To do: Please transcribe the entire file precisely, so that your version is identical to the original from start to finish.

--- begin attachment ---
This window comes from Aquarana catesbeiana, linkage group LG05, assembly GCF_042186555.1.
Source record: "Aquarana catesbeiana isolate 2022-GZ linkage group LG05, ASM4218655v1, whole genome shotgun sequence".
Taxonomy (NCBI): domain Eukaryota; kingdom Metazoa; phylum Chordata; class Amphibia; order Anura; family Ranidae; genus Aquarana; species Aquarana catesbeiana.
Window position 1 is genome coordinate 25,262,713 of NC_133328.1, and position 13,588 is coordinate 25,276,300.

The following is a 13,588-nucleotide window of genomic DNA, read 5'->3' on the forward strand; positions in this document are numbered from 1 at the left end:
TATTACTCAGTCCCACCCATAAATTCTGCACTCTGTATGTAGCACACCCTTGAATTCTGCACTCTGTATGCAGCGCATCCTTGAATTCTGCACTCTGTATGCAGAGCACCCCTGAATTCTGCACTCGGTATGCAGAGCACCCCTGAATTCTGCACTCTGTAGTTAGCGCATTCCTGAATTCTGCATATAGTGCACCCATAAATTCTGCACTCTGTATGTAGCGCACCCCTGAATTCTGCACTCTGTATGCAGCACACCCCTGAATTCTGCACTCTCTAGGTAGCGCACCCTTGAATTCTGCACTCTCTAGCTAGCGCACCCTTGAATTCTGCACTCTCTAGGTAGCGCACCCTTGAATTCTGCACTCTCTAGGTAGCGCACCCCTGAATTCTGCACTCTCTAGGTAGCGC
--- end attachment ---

This window comes from Aquarana catesbeiana, linkage group LG05, assembly GCF_042186555.1.
Source record: "Aquarana catesbeiana isolate 2022-GZ linkage group LG05, ASM4218655v1, whole genome shotgun sequence".
Taxonomy (NCBI): domain Eukaryota; kingdom Metazoa; phylum Chordata; class Amphibia; order Anura; family Ranidae; genus Aquarana; species Aquarana catesbeiana.
Window position 1 is genome coordinate 25,262,713 of NC_133328.1, and position 13,588 is coordinate 25,276,300.

The following is a 13,588-nucleotide window of genomic DNA, read 5'->3' on the forward strand; positions in this document are numbered from 1 at the left end:
TATTACTCAGTCCCACCCATAAATTCTGCACTCTGTATGTAGCACACCCTTGAATTCTGCACTCTGTATGCAGCGCATCCTTGAATTCTGCACTCTGTATGCAGAGCACCCCTGAATTCTGCACTCGGTATGCAGAGCACCCCTGAATTCTGCACTCTGTAGTTAGCGCATTCCTGAATTCTGCATATAGTGCACCCATAAATTCTGCACTCTGTATGTAGCGCACCCCTGAATTCTGCACTCTGTATGCAGCACACCCCTGAATTCTGCACTCTCTAGGTAGCGCACCCTTGAATTCTGCACTCTCTAGCTAGCGCACCCTTGAATTCTGCACTCTCTAGGTAGCGCACCCTTGAATTCTGCACTCTCTAGGTAGCGCACCCCTGAATTCTGCACTCTCTAGGTAGCGC